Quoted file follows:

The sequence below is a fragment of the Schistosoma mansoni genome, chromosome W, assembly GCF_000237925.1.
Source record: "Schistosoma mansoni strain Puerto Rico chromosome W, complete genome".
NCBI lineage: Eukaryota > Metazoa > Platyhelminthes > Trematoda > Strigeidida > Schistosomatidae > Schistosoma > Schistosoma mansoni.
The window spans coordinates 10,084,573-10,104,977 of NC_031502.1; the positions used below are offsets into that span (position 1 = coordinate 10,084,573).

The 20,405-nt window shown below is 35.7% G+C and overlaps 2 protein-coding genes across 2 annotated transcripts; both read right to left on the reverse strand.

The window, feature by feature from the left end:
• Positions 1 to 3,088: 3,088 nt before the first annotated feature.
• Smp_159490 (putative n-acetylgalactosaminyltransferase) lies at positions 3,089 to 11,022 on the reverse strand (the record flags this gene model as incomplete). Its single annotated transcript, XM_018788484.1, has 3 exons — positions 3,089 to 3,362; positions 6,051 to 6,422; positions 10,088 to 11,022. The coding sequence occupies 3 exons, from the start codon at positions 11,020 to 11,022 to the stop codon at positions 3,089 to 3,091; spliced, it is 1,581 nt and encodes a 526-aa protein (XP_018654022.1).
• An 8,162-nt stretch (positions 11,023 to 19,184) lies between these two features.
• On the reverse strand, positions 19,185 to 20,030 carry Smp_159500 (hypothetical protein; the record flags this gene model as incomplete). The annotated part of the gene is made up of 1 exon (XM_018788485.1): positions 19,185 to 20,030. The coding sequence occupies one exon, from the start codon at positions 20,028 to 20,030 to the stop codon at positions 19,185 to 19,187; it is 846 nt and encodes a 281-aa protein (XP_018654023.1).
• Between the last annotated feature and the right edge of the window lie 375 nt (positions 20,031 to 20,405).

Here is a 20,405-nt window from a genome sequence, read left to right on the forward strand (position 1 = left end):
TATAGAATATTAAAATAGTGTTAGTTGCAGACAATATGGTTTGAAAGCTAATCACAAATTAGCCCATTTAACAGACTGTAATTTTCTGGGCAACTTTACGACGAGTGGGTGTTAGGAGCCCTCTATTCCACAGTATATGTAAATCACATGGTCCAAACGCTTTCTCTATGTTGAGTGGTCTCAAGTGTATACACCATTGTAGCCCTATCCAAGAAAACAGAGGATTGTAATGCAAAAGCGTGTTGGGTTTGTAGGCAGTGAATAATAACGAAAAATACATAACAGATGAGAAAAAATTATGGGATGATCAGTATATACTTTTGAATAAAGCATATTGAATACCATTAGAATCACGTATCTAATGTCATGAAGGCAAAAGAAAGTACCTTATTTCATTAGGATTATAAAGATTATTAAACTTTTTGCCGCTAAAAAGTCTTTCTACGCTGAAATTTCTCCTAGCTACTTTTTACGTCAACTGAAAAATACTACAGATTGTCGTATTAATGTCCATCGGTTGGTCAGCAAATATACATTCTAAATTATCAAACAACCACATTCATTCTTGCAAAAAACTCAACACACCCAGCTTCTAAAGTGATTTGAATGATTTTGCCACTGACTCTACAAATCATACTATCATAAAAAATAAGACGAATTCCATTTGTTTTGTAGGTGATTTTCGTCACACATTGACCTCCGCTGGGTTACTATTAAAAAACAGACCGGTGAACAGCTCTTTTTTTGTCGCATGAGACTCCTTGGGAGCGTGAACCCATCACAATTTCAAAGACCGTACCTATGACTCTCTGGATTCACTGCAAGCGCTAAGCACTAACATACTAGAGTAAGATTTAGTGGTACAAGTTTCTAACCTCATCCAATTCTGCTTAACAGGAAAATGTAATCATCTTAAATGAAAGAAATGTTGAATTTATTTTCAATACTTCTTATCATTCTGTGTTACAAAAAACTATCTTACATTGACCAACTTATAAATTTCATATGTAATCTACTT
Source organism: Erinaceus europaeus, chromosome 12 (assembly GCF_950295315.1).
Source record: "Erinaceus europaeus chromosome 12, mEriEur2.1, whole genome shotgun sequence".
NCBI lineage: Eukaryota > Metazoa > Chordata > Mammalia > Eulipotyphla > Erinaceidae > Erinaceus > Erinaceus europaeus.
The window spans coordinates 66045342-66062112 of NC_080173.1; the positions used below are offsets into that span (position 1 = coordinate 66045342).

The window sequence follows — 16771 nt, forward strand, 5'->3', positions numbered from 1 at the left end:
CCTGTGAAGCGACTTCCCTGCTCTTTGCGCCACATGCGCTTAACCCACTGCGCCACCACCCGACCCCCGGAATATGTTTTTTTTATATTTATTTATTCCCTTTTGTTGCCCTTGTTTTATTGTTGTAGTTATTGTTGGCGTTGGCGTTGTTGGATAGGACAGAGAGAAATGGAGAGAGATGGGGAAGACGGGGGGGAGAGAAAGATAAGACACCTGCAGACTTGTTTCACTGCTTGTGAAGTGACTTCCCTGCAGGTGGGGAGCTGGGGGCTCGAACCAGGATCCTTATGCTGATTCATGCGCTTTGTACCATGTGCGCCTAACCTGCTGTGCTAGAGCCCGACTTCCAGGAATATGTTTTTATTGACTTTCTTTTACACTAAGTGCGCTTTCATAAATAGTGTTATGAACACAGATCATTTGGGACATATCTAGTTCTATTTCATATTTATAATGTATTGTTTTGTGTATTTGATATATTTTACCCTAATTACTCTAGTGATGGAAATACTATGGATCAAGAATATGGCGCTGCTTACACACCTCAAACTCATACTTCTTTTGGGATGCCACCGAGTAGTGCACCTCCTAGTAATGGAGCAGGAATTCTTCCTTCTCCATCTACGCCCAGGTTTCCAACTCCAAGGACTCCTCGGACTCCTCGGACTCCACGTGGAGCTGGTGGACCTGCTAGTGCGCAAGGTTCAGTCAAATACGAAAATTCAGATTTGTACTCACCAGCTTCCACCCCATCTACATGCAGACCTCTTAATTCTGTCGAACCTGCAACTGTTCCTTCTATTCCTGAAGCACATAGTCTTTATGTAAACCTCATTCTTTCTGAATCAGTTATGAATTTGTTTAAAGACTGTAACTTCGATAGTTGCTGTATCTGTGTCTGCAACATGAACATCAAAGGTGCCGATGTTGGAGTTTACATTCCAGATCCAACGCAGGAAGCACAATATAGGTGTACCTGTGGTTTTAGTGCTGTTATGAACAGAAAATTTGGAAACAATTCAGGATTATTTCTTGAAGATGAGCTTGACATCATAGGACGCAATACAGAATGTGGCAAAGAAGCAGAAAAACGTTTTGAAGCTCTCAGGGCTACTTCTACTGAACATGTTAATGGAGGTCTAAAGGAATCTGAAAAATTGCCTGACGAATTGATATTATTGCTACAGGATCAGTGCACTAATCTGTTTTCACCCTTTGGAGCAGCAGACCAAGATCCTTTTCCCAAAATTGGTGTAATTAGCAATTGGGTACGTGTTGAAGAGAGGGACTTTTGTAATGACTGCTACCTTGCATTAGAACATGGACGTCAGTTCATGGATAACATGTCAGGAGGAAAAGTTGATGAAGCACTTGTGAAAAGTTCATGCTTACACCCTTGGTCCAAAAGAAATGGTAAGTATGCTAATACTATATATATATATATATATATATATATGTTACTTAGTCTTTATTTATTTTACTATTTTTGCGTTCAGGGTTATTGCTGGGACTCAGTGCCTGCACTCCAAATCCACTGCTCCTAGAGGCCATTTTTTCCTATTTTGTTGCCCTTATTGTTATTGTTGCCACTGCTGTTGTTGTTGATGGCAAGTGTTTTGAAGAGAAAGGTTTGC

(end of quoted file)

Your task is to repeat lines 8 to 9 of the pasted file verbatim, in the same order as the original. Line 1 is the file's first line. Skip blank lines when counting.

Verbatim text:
• Smp_159490 (putative n-acetylgalactosaminyltransferase) lies at positions 3,089 to 11,022 on the reverse strand (the record flags this gene model as incomplete). Its single annotated transcript, XM_018788484.1, has 3 exons — positions 3,089 to 3,362; positions 6,051 to 6,422; positions 10,088 to 11,022. The coding sequence occupies 3 exons, from the start codon at positions 11,020 to 11,022 to the stop codon at positions 3,089 to 3,091; spliced, it is 1,581 nt and encodes a 526-aa protein (XP_018654022.1).
• An 8,162-nt stretch (positions 11,023 to 19,184) lies between these two features.